The garden is transitioning from spring to summer which can be seen in the new growth that seems to happen overnight. This morning I spent a couple hours weeding, watering, harvesting and enjoying the solitude out there, just me and the bees buzzing around. I've put little dishes of water all through the garden so that the bees have water. In each dish are little rocks for them to stand on so they don't drown.
Today I spotted our first zucchini flower with a little zucchini fruit growing on it. What good timing, we are down to our last two jars of zucchini relish.
It turns out that the huge, beautiful pepper plants that I thought were growing down there by the beehives are actually tomatillos. I realized this when I spotted a tomatillo fruit forming on one of the plants. I really should keep better track of the seeds I'm starting in the house as by the time the plants get outside, they get mixed up and I forget what is growing where. You can see the tomatillo growing on the plant below; it looks like a little lanturn.
There are baby artichokes, too! They look so cute in the center of the plant's massive leaves.
Another sign of summer is the flowers on the tomatoes. The tomato plants have done exceptionally well this year thanks to the giant rocks we encircled them with - they love the warmth that the rocks hold on to overnight.
My favorite row in the garden has peas and tomatoes growing on one side and sage growing on the other. The purple sage flowers are covered with bees. It sounds like the whole row is buzzing when you stand in the midst of it. The peas have reached about 5 feet tall and they are still growing. This year I was quick enough to get some twine across the row to hold the plants up before our first spring windstorm could knock them down. Usually in past years my peas have been knocked onto their sides by now.
We've begun eating peas from these plants. I'm hoping to have a big harvest of peas so we can freeze some.
The warmer weather is also causing noticeable outbreaks of bugs and slugs that are found everywhere munching on the garden's abundance. I've been gathering anywhere from 20 to 150 slugs a day, depending solely on how much time I spend in the garden. Those buggers are everywhere and they are getting bigger each day! They are really easy to spot in the morning when they are traveling across the paths. Every morning when I begin to see them in the garden paths, for some reason the song Travelin' Man by Bob Seger comes to mind.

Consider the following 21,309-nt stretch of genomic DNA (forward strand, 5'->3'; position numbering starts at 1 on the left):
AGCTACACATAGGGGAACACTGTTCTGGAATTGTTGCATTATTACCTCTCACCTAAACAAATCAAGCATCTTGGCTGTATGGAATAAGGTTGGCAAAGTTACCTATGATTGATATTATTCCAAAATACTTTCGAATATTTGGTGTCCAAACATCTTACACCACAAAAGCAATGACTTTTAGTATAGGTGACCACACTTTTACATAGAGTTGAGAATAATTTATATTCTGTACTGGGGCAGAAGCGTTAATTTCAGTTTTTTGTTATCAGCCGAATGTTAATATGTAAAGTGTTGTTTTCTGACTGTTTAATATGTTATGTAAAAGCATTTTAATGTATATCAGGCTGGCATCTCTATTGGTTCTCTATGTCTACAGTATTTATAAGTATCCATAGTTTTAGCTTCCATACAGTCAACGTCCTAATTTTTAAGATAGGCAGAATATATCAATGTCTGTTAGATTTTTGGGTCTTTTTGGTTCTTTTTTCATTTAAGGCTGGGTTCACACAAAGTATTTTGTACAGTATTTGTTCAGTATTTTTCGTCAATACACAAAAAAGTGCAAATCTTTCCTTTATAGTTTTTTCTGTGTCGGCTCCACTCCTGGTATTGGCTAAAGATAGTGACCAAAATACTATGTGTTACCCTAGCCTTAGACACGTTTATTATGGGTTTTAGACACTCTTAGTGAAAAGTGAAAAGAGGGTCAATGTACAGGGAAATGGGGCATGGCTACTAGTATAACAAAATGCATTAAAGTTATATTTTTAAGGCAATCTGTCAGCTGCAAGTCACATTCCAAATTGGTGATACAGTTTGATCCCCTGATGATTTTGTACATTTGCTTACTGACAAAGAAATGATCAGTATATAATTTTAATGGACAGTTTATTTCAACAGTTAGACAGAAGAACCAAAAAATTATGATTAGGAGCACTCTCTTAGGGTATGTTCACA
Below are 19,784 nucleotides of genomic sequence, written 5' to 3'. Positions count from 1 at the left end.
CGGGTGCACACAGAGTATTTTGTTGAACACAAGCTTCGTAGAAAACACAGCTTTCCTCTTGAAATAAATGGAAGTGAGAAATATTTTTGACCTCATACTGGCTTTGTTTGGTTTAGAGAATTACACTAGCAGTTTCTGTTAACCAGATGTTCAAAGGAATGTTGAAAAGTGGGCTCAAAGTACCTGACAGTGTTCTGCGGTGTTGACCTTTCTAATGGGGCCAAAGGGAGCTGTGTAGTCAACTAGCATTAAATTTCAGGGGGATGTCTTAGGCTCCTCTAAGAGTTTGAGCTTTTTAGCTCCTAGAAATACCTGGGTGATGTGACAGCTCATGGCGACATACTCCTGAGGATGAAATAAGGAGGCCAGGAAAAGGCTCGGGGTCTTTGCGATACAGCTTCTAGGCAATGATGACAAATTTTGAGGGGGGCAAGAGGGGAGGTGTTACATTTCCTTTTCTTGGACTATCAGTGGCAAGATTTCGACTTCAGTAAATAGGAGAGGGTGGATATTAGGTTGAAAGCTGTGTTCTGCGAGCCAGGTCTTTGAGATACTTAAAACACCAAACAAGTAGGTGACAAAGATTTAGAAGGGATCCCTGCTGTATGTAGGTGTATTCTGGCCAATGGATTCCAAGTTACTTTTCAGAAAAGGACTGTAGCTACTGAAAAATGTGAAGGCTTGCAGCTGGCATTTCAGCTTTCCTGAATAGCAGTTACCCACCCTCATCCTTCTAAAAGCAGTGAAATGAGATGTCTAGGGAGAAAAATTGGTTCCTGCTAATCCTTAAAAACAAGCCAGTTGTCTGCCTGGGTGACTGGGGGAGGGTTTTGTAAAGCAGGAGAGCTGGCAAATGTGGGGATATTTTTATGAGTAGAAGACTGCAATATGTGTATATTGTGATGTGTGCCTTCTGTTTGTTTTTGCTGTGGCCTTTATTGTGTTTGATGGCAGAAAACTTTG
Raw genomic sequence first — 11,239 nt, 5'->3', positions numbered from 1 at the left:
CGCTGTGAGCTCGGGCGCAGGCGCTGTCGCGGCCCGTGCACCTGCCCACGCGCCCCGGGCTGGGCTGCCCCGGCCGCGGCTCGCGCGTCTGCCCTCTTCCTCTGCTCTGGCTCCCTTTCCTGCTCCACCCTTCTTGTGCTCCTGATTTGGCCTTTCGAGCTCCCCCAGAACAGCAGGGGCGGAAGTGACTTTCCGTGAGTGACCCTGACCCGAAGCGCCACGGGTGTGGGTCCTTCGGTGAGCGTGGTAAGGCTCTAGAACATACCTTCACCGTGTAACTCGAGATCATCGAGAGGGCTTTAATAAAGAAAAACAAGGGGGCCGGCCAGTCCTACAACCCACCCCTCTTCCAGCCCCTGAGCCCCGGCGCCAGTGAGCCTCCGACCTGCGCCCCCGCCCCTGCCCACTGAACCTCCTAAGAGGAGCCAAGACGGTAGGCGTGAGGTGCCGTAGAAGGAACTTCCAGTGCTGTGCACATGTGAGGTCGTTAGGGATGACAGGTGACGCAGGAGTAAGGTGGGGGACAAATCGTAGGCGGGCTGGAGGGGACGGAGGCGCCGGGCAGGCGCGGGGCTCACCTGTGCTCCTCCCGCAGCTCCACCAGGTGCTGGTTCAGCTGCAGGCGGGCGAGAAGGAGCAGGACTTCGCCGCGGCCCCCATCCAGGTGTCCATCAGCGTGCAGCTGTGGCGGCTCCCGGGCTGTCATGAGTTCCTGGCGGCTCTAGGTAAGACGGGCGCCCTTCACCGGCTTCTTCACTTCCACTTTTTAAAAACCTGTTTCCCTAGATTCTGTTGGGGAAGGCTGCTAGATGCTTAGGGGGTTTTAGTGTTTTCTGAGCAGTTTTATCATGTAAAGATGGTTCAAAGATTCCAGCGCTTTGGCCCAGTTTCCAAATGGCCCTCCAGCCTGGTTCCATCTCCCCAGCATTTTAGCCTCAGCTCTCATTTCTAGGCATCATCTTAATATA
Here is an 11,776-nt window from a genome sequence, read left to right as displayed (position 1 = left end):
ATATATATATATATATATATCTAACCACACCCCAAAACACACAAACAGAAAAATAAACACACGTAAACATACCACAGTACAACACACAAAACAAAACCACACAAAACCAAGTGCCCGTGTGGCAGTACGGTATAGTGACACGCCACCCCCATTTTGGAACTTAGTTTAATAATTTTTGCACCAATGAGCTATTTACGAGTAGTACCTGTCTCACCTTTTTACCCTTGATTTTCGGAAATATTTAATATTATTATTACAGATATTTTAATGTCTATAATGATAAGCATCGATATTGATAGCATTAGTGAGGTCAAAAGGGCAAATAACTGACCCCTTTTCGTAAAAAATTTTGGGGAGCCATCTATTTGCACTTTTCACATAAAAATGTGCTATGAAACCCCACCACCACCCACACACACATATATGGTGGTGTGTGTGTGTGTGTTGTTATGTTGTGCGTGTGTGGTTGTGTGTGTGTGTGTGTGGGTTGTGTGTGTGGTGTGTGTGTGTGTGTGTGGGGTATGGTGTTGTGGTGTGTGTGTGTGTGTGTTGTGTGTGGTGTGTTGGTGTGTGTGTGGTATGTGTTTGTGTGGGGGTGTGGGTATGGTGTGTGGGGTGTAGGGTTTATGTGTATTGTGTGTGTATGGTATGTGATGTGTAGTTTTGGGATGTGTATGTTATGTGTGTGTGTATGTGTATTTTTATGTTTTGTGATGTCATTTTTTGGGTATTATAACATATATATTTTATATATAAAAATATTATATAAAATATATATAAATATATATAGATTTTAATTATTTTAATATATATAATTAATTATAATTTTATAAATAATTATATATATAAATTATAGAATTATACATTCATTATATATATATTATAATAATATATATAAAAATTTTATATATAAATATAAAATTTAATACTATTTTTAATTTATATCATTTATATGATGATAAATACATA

Travelin' man, love when I can
Turn loose my hand 'cause I'm goin', ah
Travelin' man, catch if you can
But sooner than later I'm goin'
Traveling man, yeah ... aw, hey
A travelin' man, kiss my ass
Slugs are on a mission to destroy my garden. They hide under straw and live in the weeds, then they travel across the path and sneak up the stalks of broccoli, celery, peas and lettuce, eating holes in all the tender leaves. I've been filling giant buckets full of slugs, slug-eaten greens and weeds for the chickens and ducks who love their daily feasts.
The kale is nearly finished flowering and it has now produced all of these seed pods. Inside each pod are tiny seeds that each form a new kale plant. Hundreds of thousands of kale seeds are here in the row. I haven't decided what I'll do about it...should I harvest some seeds for saving or chop down the whole thing and toss it somewhere? If left there long enough, some of the seed pods will drop and new kale plants will begin to grow nearby.
We moved our strawberry plants to three long raised beds near the garden and they are doing fabulously. I'm looking forward to all the strawberries we should be able to enjoy this season.
As the garden grows taller, we should be able to show better photos of the whole garden. Right now, there are empty spaces here and there from where we've pulled out a finished crop or we're waiting for seeds to germinate. Also, something I did differently this year was I planted a little bit of each thing here and there, rather than all in one spot. For example, there are green beans and corn growing in four different spots in the garden. Tomatoes are growing everywhere, and many of them are donors that took root from seeds that remained in the soil over the winter. Other donors include borage, cilantro, parsley and potatoes, and they are growing all over the place. You have to be careful where you step so you don't crush a plant. I just let the plants grow wherever they've sprouted, and are grateful each one is there. But I do know that watering the garden is going to get really interesting once all these plants get full sized and it gets hot and dry outside. If it's anything like last year, it will become a jungle and it will be great fun to explore.
We look forward to sharing more as we get further into summer. Hope you are able to get outside and enjoy the fresh air and the changing of the season!
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